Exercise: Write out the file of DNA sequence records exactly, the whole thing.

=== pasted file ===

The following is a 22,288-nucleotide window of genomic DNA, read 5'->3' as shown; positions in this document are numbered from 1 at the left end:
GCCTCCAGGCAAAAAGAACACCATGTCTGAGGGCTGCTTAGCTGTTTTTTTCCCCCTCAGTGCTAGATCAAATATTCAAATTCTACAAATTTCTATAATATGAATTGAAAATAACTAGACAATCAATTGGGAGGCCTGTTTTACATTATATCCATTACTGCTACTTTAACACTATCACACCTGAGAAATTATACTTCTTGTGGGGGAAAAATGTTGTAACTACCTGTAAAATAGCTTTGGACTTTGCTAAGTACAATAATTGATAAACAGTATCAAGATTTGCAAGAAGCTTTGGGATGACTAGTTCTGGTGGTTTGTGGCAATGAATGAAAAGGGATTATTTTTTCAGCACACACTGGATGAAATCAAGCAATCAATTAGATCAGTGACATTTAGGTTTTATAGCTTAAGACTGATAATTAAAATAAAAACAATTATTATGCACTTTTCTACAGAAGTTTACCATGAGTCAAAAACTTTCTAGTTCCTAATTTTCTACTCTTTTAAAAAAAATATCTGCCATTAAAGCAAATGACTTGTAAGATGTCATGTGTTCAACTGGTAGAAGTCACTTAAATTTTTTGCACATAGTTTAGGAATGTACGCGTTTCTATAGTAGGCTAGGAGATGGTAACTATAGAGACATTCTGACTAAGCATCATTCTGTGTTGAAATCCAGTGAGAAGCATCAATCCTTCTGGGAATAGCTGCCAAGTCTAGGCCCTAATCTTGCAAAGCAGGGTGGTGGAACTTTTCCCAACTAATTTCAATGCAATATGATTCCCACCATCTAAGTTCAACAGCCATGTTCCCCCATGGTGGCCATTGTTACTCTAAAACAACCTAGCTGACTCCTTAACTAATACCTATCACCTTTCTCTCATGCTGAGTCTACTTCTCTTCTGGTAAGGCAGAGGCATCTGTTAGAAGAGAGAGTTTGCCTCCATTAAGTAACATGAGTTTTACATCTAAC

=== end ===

The following is a 22,288-nucleotide window of genomic DNA, read 5'->3' as shown; positions in this document are numbered from 1 at the left end:
GCCTCCAGGCAAAAAGAACACCATGTCTGAGGGCTGCTTAGCTGTTTTTTTCCCCCTCAGTGCTAGATCAAATATTCAAATTCTACAAATTTCTATAATATGAATTGAAAATAACTAGACAATCAATTGGGAGGCCTGTTTTACATTATATCCATTACTGCTACTTTAACACTATCACACCTGAGAAATTATACTTCTTGTGGGGGAAAAATGTTGTAACTACCTGTAAAATAGCTTTGGACTTTGCTAAGTACAATAATTGATAAACAGTATCAAGATTTGCAAGAAGCTTTGGGATGACTAGTTCTGGTGGTTTGTGGCAATGAATGAAAAGGGATTATTTTTTCAGCACACACTGGATGAAATCAAGCAATCAATTAGATCAGTGACATTTAGGTTTTATAGCTTAAGACTGATAATTAAAATAAAAACAATTATTATGCACTTTTCTACAGAAGTTTACCATGAGTCAAAAACTTTCTAGTTCCTAATTTTCTACTCTTTTAAAAAAAATATCTGCCATTAAAGCAAATGACTTGTAAGATGTCATGTGTTCAACTGGTAGAAGTCACTTAAATTTTTTGCACATAGTTTAGGAATGTACGCGTTTCTATAGTAGGCTAGGAGATGGTAACTATAGAGACATTCTGACTAAGCATCATTCTGTGTTGAAATCCAGTGAGAAGCATCAATCCTTCTGGGAATAGCTGCCAAGTCTAGGCCCTAATCTTGCAAAGCAGGGTGGTGGAACTTTTCCCAACTAATTTCAATGCAATATGATTCCCACCATCTAAGTTCAACAGCCATGTTCCCCCATGGTGGCCATTGTTACTCTAAAACAACCTAGCTGACTCCTTAACTAATACCTATCACCTTTCTCTCATGCTGAGTCTACTTCTCTTCTGGTAAGGCAGAGGCATCTGTTAGAAGAGAGAGTTTGCCTCCATTAAGTAACATGAGTTTTACATCTAAC